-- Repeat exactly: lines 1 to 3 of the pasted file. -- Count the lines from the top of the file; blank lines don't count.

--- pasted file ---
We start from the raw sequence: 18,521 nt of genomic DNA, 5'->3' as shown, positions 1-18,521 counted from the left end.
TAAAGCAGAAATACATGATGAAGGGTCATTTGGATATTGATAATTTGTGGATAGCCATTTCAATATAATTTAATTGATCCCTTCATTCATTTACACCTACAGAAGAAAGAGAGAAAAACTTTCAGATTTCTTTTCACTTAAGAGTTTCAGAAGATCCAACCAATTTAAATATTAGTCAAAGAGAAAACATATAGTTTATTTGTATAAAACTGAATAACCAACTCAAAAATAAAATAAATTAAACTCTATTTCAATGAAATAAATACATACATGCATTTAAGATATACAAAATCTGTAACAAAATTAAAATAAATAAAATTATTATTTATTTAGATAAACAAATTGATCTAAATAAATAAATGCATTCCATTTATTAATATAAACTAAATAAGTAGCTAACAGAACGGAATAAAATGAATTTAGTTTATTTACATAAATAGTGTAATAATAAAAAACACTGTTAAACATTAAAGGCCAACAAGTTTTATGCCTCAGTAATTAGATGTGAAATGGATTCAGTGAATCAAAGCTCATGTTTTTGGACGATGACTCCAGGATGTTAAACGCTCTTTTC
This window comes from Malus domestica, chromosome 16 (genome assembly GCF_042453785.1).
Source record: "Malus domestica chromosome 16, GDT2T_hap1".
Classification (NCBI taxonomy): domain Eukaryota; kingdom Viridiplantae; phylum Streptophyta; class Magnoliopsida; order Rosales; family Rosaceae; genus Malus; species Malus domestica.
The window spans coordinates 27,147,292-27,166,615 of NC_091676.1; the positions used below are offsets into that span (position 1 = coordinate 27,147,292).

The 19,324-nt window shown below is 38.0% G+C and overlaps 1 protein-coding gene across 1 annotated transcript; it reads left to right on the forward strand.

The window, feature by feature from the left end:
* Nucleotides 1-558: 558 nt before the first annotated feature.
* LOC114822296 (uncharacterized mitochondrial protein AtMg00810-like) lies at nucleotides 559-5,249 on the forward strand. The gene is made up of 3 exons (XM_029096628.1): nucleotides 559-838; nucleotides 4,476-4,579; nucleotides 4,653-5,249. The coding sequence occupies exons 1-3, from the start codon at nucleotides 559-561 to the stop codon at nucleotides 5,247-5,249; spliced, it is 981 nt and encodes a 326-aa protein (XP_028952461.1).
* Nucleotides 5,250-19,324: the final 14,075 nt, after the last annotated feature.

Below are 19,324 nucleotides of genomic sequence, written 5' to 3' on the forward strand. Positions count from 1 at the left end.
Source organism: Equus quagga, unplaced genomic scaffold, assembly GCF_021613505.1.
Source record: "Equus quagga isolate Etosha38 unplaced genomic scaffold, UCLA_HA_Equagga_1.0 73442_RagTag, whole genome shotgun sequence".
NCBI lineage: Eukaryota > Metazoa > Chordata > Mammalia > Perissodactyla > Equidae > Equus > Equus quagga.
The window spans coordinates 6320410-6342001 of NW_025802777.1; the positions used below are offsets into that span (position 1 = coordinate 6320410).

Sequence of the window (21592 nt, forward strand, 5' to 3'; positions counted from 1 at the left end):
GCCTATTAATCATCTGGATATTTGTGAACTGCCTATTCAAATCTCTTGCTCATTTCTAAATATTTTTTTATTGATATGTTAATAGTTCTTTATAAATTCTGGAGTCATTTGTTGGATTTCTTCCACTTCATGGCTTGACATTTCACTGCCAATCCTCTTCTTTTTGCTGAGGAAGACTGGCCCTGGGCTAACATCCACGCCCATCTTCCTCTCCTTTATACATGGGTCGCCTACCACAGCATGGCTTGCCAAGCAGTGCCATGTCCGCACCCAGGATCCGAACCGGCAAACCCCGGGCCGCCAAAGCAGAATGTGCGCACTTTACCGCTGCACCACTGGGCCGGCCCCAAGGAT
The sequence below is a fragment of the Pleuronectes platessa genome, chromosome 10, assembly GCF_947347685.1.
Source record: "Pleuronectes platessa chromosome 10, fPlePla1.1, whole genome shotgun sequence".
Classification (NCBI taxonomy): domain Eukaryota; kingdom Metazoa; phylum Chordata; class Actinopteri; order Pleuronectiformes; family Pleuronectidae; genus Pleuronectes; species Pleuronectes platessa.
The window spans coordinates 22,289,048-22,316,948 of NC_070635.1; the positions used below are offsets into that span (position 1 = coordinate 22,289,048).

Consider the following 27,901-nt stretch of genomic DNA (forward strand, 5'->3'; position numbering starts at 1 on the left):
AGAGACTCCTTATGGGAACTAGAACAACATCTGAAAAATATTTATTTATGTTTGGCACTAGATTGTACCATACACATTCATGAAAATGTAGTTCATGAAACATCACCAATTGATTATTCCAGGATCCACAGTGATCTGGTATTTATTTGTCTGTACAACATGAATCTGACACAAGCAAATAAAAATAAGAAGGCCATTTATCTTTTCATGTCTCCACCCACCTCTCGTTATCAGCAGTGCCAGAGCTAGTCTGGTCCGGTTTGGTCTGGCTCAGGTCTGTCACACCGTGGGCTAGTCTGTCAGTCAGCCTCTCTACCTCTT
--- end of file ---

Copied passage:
We start from the raw sequence: 18,521 nt of genomic DNA, 5'->3' as shown, positions 1-18,521 counted from the left end.
TAAAGCAGAAATACATGATGAAGGGTCATTTGGATATTGATAATTTGTGGATAGCCATTTCAATATAATTTAATTGATCCCTTCATTCATTTACACCTACAGAAGAAAGAGAGAAAAACTTTCAGATTTCTTTTCACTTAAGAGTTTCAGAAGATCCAACCAATTTAAATATTAGTCAAAGAGAAAACATATAGTTTATTTGTATAAAACTGAATAACCAACTCAAAAATAAAATAAATTAAACTCTATTTCAATGAAATAAATACATACATGCATTTAAGATATACAAAATCTGTAACAAAATTAAAATAAATAAAATTATTATTTATTTAGATAAACAAATTGATCTAAATAAATAAATGCATTCCATTTATTAATATAAACTAAATAAGTAGCTAACAGAACGGAATAAAATGAATTTAGTTTATTTACATAAATAGTGTAATAATAAAAAACACTGTTAAACATTAAAGGCCAACAAGTTTTATGCCTCAGTAATTAGATGTGAAATGGATTCAGTGAATCAAAGCTCATGTTTTTGGACGATGACTCCAGGATGTTAAACGCTCTTTTC
This window comes from Malus domestica, chromosome 16 (genome assembly GCF_042453785.1).